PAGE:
Just Being There

—— Craig Bourne

Don’t professionals know better than we
just how to help a person?

I hope many of you watch the television situation drama “Seventh Heaven”. It is a show that is well worth watching regularly and is about a minister, his wife and their seven children. An old episode was rerun recently in which the 14-year-old daughter, Lucy, is devastated by the death of a classmate and friend of hers in an automobile accident.

Lucy feels that she is to blame for the girl’s death for multiple reasons (that’s what much of the story was about) and she is unable to release her feelings enough to even cry. Her parents are quite concerned about finding a way for her to be able to face her grief and begin to move through it.

We see Lucy and her older sister, Mary, sitting at opposite ends of a bed in the room they share, each doing their own reading. Finally Mary said, “I wish I could help you in some way.” Lucy responded to Mary that she WAS helping, just by being there with her.

Mary said, “Wouldn’t you like me to get Mom and Dad for you? Dad’s pretty good at dealing with this kind of stuff.” To which Lucy said, “He’s a professional! I don’t want to talk to a professional!”

Why do you suppose Lucy didn’t want to talk to a professional? Don’t professionals know better than we just how to help a person? Haven’t they been trained to know the answers and to provide the proper assistance?

Without doing some serious research, we can at least discuss the “professionalism” of caring in an anecdotal form. We know that in centuries past, it was the family who took care of each other, whether it be physical or emotional issues. How did they do it? How did they know WHAT to do? The answer is that they didn’t — but they did it anyway. The excuses are very familiar to each of us: “I don’t know what to say”; “I’m not good at that sort of thing”; and “I can’t deal with stuff like that.” But they had no choice — there was no one else to turn to.

More recently, we have seen that there is less “caring” that goes on inside the home. There are multiple reasons: Doctors no longer make house calls. Women have joined the work force so that they are not at home to fill their previous role as caregiver / caretaker / care provider. Caring is “farmed out”, even from infancy, with baby sitters, day care centers, nursery school, pre-school, etc. For the elderly we have retirement homes, assisted living facilities, nursing homes, hospice, etc. And because these facilities are licensed and regulated, and staffed by “trained” people, we have come to view them as more capable than ourselves.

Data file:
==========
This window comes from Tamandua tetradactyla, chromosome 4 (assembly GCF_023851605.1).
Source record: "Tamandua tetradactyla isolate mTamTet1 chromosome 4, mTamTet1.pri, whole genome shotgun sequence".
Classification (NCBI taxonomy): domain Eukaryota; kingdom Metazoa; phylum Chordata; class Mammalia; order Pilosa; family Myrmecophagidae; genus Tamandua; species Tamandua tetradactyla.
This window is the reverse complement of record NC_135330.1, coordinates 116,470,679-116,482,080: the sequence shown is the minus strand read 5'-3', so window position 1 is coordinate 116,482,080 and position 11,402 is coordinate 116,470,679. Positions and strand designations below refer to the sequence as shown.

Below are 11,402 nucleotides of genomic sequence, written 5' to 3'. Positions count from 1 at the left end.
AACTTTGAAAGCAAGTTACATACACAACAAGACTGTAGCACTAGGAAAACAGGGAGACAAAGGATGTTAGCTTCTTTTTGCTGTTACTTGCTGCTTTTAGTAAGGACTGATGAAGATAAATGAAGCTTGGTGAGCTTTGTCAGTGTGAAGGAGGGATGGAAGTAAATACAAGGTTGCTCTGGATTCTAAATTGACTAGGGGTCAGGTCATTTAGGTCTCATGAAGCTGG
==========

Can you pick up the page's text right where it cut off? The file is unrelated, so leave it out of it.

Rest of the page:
Going back to our story, why would Lucy NOT want assistance from someone who is trained and experienced, as opposed to her sister—a sister who doesn’t have much more life experience than she herself? And here we have the important question to consider: Does the “professionalism” of a trained person sometimes not seem personal enough? Does it lack the intimacy that the hurting person desires?

Remember that “90% of helping is just showing up.” Our friends and family are helped more by our being there than any training we might have. In most cases, the needy one doesn’t want “expertise” — he or she wants support.

Don’t let your lack of experience be an excuse to avoid responsibility and involvement. Don’t underestimate the importance of your role. Don’t leave things up to “those who are trained” to do it better.

There are times and places where only YOU can serve, because of your friendship or relationship. You can help a person where a “professional” would not be as effective.

Or, in other words: Show up! Be there! Listen! Weep, or rejoice, or put your arms around them and say nothing. But most importantly, let the hurting one share his or her emotions with you.

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